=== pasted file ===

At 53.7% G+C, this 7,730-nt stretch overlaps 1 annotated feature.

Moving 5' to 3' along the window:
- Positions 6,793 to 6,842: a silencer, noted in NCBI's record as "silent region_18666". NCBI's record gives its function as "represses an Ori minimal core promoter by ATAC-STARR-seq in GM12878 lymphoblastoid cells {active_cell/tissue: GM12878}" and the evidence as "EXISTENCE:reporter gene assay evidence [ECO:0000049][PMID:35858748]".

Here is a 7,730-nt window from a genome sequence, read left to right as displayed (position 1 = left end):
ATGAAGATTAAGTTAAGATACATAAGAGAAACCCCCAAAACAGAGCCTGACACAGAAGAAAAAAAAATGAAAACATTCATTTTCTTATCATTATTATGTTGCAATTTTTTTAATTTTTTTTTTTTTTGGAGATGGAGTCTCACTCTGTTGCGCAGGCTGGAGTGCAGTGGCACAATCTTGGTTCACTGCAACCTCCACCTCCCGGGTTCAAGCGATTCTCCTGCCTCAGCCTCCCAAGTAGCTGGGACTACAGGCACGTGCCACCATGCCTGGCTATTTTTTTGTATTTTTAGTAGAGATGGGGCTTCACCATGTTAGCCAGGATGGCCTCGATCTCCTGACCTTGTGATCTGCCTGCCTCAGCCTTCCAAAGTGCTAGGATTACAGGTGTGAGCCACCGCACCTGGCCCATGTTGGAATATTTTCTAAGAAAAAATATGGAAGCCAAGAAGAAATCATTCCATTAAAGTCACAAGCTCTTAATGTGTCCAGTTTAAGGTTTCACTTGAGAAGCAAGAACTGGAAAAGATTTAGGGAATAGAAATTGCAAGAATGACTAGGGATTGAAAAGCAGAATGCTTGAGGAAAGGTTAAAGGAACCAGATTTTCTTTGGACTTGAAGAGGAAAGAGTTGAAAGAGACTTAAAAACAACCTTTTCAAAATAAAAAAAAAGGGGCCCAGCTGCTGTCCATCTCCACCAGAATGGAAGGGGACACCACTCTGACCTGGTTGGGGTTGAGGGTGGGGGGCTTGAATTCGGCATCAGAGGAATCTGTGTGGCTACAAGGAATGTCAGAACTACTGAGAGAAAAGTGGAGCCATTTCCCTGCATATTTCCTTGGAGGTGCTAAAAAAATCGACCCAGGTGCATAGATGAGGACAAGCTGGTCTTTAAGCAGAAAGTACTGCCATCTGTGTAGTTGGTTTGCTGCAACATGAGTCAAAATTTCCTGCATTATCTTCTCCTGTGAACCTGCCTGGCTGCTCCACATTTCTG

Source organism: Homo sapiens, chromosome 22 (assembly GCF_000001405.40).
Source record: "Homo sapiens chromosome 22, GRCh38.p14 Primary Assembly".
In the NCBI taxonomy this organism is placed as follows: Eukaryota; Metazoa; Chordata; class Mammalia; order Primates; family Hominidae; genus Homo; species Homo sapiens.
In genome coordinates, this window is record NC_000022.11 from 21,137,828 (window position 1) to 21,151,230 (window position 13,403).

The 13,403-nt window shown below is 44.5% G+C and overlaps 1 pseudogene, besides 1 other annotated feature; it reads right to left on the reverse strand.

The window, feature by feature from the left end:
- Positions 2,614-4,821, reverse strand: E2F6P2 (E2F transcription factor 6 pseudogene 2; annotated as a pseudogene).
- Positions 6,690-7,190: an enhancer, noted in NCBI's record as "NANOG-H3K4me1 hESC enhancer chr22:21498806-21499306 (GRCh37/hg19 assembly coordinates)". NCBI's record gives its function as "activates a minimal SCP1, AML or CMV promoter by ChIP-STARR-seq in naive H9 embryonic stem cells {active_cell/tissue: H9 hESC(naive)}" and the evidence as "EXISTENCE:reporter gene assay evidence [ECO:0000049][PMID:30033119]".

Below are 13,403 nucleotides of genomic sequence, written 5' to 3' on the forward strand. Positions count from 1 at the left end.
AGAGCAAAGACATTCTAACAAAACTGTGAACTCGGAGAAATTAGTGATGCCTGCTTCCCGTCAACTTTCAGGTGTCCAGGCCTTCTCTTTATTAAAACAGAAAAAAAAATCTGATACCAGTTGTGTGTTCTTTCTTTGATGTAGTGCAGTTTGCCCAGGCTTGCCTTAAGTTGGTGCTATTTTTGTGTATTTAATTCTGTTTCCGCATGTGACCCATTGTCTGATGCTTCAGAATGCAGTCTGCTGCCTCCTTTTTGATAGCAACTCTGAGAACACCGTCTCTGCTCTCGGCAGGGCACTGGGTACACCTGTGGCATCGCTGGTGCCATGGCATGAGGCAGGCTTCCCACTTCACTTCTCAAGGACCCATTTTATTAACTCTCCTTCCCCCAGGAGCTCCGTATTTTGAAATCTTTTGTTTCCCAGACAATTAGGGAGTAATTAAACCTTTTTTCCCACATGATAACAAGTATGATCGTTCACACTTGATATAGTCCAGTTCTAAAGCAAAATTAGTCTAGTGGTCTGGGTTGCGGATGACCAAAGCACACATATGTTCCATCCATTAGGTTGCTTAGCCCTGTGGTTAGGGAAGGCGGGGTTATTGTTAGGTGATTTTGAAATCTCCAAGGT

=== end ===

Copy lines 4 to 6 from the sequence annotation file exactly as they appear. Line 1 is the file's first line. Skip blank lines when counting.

Here is a 7,730-nt window from a genome sequence, read left to right as displayed (position 1 = left end):
ATGAAGATTAAGTTAAGATACATAAGAGAAACCCCCAAAACAGAGCCTGACACAGAAGAAAAAAAAATGAAAACATTCATTTTCTTATCATTATTATGTTGCAATTTTTTTAATTTTTTTTTTTTTTGGAGATGGAGTCTCACTCTGTTGCGCAGGCTGGAGTGCAGTGGCACAATCTTGGTTCACTGCAACCTCCACCTCCCGGGTTCAAGCGATTCTCCTGCCTCAGCCTCCCAAGTAGCTGGGACTACAGGCACGTGCCACCATGCCTGGCTATTTTTTTGTATTTTTAGTAGAGATGGGGCTTCACCATGTTAGCCAGGATGGCCTCGATCTCCTGACCTTGTGATCTGCCTGCCTCAGCCTTCCAAAGTGCTAGGATTACAGGTGTGAGCCACCGCACCTGGCCCATGTTGGAATATTTTCTAAGAAAAAATATGGAAGCCAAGAAGAAATCATTCCATTAAAGTCACAAGCTCTTAATGTGTCCAGTTTAAGGTTTCACTTGAGAAGCAAGAACTGGAAAAGATTTAGGGAATAGAAATTGCAAGAATGACTAGGGATTGAAAAGCAGAATGCTTGAGGAAAGGTTAAAGGAACCAGATTTTCTTTGGACTTGAAGAGGAAAGAGTTGAAAGAGACTTAAAAACAACCTTTTCAAAATAAAAAAAAAGGGGCCCAGCTGCTGTCCATCTCCACCAGAATGGAAGGGGACACCACTCTGACCTGGTTGGGGTTGAGGGTGGGGGGCTTGAATTCGGCATCAGAGGAATCTGTGTGGCTACAAGGAATGTCAGAACTACTGAGAGAAAAGTGGAGCCATTTCCCTGCATATTTCCTTGGAGGTGCTAAAAAAATCGACCCAGGTGCATAGATGAGGACAAGCTGGTCTTTAAGCAGAAAGTACTGCCATCTGTGTAGTTGGTTTGCTGCAACATGAGTCAAAATTTCCTGCATTATCTTCTCCTGTGAACCTGCCTGGCTGCTCCACATTTCTG

Source organism: Homo sapiens, chromosome 22 (assembly GCF_000001405.40).